Gobind to AG: Can police investigate themselves over Meta troll farm allegations?

·3-min read
Malay Mail
Malay Mail

KUALA LUMPUR, Sept 18 — DAP’s Puchong MP Gobind Singh Deo today urged the attorney general (AG) to answer if it was proper for the police to probe themselves, after the force was allegedly linked to pro-government troll farms on Facebook.

In August, Meta, the parent company behind Facebook and Instagram, said in a report that it had identified and removed over 600 accounts across its social networking platforms for violating the policy against “coordinated inauthentic behaviour”, with most of them alleged to be part of a “troll farm” to corrupt or manipulate public discourse using fake accounts.

Meta claimed in its Quarterly Adversarial Threat report that this network of fake accounts posted memes in the Malay language in support of the current government coalition and attempting to paint its critics as corrupt, in addition to promoting the police.

It said it had removed 596 Facebook accounts, 180 pages, 11 groups and 72 Instagram accounts.

Meta said its investigation found that these accounts were linked to the Malaysian police force.

“I call upon Attorney General Tan Sri Idrus Harun to state if it is legally proper for the police to be probing allegations made by Meta over troll farming against PDRM. On August 6 this year, it was reported that PDRM was allegedly linked to a troll farm promoting the government and criticising its detractors.

“It was also reported that Meta had, in its Quarterly Adversarial Threat Report, claimed that about 1,000 Facebook and Instagram accounts, as well as Facebook groups and pages, were removed for violating its policy against coordinated inauthentic behaviour. The allegations made by Meta are serious in nature and of public interest.

“Whilst we welcome a probe into the matter, the question is whether it is proper for the police to probe matters in which they themselves are said to be involved. It is also perhaps important to ask if there is a delay in the investigation and if so whether it has to do with an internal probe which may be contaminated with conflict,” Gobind said.

He pointed out that it would also be a conflict of interest for PDRM to probe itself, especially after it had denied the revelations by Meta, and called on the AG to set things right and direct the formation of an independent probe into the allegations.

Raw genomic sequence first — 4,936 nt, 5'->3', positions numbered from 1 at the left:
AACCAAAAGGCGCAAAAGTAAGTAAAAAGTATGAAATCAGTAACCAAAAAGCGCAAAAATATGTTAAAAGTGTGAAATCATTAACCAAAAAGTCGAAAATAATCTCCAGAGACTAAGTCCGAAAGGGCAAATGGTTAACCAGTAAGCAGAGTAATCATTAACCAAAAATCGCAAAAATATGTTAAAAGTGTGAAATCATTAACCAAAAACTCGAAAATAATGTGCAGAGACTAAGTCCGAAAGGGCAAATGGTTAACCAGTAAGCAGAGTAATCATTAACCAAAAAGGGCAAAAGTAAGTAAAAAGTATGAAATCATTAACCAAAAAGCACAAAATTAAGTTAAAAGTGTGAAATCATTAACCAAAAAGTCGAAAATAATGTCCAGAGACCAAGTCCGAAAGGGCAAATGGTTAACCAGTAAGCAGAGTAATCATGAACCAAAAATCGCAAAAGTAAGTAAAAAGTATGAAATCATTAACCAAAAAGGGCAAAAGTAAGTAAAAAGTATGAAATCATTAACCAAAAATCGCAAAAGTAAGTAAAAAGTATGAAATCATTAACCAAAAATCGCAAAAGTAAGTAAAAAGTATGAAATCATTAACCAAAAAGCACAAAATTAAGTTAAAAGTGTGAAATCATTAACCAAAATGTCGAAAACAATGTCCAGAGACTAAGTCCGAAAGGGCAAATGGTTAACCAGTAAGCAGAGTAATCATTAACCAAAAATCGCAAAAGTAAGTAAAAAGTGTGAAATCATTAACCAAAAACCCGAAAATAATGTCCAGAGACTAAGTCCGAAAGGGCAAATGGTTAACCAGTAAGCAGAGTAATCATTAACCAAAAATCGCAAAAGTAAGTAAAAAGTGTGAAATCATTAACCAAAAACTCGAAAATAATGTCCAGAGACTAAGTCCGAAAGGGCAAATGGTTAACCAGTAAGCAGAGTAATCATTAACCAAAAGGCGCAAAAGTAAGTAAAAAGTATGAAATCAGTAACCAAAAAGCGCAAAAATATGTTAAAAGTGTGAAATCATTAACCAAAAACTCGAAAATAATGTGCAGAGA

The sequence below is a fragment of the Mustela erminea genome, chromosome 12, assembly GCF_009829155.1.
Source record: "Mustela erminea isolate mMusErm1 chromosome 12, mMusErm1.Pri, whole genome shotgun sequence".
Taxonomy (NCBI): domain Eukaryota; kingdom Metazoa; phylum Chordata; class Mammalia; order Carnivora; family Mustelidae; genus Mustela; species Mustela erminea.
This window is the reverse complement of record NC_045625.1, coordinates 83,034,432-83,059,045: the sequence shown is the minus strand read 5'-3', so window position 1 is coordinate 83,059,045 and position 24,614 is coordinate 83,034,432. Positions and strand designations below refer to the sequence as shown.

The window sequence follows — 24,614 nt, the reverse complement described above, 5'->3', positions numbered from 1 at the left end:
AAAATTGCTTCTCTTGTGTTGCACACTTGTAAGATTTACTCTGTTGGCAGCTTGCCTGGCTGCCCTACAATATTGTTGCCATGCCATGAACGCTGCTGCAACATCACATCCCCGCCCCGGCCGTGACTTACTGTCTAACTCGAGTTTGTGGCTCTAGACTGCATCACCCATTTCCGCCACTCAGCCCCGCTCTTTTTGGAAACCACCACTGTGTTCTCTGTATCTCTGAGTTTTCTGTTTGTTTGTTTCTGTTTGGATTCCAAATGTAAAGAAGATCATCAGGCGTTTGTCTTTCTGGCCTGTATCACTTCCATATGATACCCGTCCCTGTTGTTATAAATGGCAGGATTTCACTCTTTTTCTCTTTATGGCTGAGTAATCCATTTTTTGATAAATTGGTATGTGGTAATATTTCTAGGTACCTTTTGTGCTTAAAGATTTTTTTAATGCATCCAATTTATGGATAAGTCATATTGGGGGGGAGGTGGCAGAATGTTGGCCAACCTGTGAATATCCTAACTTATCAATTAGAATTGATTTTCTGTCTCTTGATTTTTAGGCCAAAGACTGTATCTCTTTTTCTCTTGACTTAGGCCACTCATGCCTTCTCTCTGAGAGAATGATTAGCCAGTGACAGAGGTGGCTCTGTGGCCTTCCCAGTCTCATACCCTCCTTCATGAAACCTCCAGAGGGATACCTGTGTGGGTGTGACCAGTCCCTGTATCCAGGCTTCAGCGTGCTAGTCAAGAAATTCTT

“It would be best if persons not directly connected to PDRM and the allegations decide if there is basis to it,” he added.

The former communications and multimedia minister also called for the probe to be made public, as the matter is of public interest and involves the integrity of the police force.

In its report, Meta said that the bogus pages and accounts were said to have some 427,000 followers, while 4,000 accounts joined one or more of these groups and about 15,000 accounts followed one or more of these Instagram accounts.

Many of these accounts were also said to have spent up to US$6,000 (about RM26,739) for ads on Facebook and Instagram, paid for primarily in ringgit.

Meta described “Inauthentic behaviour (IB)” as an effort to mislead people or Facebook about the popularity of content, the goal of a community through groups, pages, events or the identity of the people behind it.

On September 13, Inspector General of Police (IGP) Tan Sri Acryl Sani Abdullah Sani said that police were still investigating Meta’s claims, after media members had repeatedly sought for an update on the matter.

“We strongly deny (the allegation). (However) I have ordered the CCID (Commercial Crimes Investigation Department) to review the allegation, so we are still investigating it,” news portal Free Malaysia Today (FMT) reported Acryl Sani as telling a press conference.